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Seton Hall University

Service in El Salvador, the DOVE's Return  

DOVE students with family in El Salvador

The Division of Volunteer Efforts (DOVE) at Seton Hall University again sent students, faculty, and administrators on a week-long service trip to El Salvador. These trips are dedicated to raising awareness of social injustice through direct involvement in serving impoverished communities.

Twelve students devoted their winter break to the towns and people of Santa Tecla and San Salvador. Amidst political unrest and poverty, DOVE sought to bring their ministry of presence to those who are struggling in nursing homes, day care centers and soup kitchens.

The students were each assigned a location – the soup kitchen, the nursing home or the day care center – and remained there all week.

DOVE student with family in El Salvador"We assigned locations so the students could spend their time in El Salvador making connections," explains Amanda Cavanagh, Assistant Director of DOVE and service-trip leader. "The language barrier is always a trepidation for the students, but they learn to communicate with people beyond the normal ways of connection that we're used to."

Cavanagh has attended eight trips to El Salvador with Seton Hall, noting each one was different than the last. Having experienced this trip both as an undergraduate and group-leader, she says the best part is seeing how the students are affected by the service they are doing.

Students took part in daily mass and nightly reflection which was led by Fr. Colin Kay, newly appointed director of Campus Ministry. This was his first service trip with Seton Hall and he was moved by the experience. The language barrier was an obstacle he overcame alongside the students. "My livelihood is about listening to people and speaking to people and not being able to do that the way I'm used to was humbling," said Fr. Colin. His reflections were nightly debriefs about the difficulties DOVE faced as a group. The theme of the week was the Gospel story of the Epiphany: the visit of the three wise men to the infant Jesus. They meditated on the fact that even the wisest of the wise still seek the light of Christ.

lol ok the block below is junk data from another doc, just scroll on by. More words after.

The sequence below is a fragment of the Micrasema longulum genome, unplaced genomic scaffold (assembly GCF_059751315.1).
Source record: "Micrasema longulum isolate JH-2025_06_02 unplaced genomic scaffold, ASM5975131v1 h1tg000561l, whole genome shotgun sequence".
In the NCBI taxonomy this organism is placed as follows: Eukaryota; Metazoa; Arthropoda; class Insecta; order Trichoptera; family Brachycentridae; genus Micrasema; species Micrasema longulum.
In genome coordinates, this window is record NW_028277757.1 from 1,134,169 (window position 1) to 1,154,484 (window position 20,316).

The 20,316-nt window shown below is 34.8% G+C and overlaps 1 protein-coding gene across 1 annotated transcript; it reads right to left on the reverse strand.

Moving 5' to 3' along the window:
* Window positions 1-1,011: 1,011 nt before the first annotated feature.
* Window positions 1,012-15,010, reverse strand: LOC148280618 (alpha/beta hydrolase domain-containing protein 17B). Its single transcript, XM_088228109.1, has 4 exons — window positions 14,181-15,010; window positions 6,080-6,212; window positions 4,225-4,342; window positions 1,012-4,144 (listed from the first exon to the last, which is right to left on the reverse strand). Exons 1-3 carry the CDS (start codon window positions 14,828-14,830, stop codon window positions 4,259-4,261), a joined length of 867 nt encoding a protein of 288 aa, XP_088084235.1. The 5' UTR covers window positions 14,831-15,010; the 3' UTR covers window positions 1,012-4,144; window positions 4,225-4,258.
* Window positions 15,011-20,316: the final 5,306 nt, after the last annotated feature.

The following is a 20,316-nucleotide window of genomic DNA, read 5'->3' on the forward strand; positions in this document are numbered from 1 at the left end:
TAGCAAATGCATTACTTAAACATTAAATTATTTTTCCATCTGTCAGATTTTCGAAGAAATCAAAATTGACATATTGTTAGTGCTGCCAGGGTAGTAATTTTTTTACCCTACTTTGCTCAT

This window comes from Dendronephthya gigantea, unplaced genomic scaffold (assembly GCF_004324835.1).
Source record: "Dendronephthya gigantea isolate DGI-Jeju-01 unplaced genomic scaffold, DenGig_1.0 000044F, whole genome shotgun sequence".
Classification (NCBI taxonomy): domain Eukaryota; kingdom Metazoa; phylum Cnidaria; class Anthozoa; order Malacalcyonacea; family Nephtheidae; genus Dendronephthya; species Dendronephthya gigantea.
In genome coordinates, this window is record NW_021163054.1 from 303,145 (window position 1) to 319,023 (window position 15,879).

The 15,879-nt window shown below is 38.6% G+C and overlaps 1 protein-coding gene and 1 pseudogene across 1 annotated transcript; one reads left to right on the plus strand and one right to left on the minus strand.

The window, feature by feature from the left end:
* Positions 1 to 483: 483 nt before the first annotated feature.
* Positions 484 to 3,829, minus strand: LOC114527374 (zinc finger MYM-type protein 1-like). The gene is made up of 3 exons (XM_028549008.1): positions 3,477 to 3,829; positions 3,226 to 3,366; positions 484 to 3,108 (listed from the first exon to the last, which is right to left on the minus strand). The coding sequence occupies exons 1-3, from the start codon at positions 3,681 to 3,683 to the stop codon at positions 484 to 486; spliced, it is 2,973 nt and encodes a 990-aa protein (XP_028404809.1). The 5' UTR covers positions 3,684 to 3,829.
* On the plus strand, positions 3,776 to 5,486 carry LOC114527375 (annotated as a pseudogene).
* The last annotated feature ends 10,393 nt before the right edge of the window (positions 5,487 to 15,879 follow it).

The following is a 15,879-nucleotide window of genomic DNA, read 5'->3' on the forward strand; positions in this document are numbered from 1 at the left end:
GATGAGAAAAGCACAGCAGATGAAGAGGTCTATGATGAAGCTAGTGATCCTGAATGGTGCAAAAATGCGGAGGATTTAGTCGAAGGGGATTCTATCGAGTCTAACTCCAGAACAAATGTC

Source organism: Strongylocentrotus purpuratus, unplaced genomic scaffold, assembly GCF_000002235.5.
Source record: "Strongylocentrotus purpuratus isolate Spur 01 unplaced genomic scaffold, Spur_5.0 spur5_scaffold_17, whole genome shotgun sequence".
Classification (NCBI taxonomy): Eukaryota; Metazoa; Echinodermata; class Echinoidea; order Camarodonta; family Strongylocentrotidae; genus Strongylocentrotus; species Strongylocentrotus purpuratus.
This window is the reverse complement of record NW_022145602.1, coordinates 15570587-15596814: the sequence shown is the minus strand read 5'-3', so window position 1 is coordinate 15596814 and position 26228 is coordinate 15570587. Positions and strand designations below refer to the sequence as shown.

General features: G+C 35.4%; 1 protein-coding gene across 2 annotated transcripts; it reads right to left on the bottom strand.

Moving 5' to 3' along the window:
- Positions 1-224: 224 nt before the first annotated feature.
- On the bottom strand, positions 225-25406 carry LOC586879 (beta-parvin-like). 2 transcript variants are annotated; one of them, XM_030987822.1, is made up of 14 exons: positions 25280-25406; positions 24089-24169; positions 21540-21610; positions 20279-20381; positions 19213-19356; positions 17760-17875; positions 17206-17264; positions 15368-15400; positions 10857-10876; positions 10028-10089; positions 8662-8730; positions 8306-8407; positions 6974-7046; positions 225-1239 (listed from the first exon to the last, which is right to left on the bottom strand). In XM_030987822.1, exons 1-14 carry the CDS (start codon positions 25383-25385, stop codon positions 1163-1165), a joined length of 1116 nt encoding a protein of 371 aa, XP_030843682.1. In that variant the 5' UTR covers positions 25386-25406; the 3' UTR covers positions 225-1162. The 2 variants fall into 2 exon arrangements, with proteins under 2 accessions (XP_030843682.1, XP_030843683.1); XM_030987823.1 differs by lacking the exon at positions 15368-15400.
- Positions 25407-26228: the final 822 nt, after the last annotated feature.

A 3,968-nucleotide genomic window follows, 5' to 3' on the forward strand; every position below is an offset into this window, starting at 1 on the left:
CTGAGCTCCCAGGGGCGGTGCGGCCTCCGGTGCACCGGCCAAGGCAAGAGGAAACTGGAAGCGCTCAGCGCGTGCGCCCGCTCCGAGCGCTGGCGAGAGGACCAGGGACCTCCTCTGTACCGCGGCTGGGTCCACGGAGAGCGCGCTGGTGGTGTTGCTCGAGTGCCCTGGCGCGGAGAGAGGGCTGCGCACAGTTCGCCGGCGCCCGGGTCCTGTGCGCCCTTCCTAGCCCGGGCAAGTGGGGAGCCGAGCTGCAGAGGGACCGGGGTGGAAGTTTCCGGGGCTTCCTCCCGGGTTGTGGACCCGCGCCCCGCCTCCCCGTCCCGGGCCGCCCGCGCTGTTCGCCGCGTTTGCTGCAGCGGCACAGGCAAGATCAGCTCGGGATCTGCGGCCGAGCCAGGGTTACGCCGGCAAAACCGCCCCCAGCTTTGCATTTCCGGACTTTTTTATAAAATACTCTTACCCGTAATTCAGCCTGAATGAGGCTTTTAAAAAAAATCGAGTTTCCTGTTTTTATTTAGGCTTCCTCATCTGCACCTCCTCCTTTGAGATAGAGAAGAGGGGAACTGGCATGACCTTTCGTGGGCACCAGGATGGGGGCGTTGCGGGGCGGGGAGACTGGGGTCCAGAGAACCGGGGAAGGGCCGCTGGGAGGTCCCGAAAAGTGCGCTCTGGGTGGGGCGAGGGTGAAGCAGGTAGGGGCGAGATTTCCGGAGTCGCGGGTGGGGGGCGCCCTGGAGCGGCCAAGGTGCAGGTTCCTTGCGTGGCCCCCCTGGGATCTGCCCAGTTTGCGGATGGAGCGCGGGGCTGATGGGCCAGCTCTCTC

"We do service trips different than other colleges," said Fr. Colin. "Even though we might be in different places in terms of our own connection to Church, our own spiritual practice, our own engagement in terms of faith, we are on-purpose bringing the Jesus. As a Catholic University, outreach mission to the poor is part of who we are called to be."

Josh Furer, DOVE work-study student and a freshman in the Stillman School of Business, is no stranger to outreach missions. He has been on eight service trips with Cranford High School in Cranford, NJ, but this trip with DOVE was his first time leaving the country to do so. Furer was assigned to the soup kitchen group, as he leads DOVE's local soup kitchen program in South Orange. His experience on this trip impacted him emotionally, mentally, and spiritually. Fr. Colin inspired him to continue nightly reflections after the trip in order to connect with his faith. He has been going to the chapel every night since the trip ended in January.

Emotionally, Furer had what he called an "indescribable experience" with a patron at the soup kitchen. Furer, an experienced musician, brought his guitar with him almost everywhere he went in El Salvador. "I used my music as my language to help connect with people," he said. One day, while Furer was playing at the soup kitchen, he asked a patron, in his limited knowledge of Spanish, if he would like to try. "When Jose first picked up the guitar he was a little rusty. But once his fingers started remembering a little more he started smiling and then a tear fell down his face," said Furer. He couldn't imagine not being able to play the guitar on a daily basis and being able to give that back to someone, even for a brief moment, was something he will never forget.

By the end of the trip Furer and his peers did not want to leave.

DOVE will be returning to El Salvador in March to continue their service. They will be visiting the town of San Miguel where they will serve in a nursing home, an orphanage and a home for abused girls and teens. They will then travel to a retreat center in El Mozote to learn about the tragedies that happened during El Salvador's civil war.

To learn more about DOVE and how you can get involved, please contact Amanda Cavanagh at Amanda.Cavanagh@shu.edu

Categories: Faith and Service

For more information, please contact:

  • Juliana Arrabito
  • (973) 378-9834
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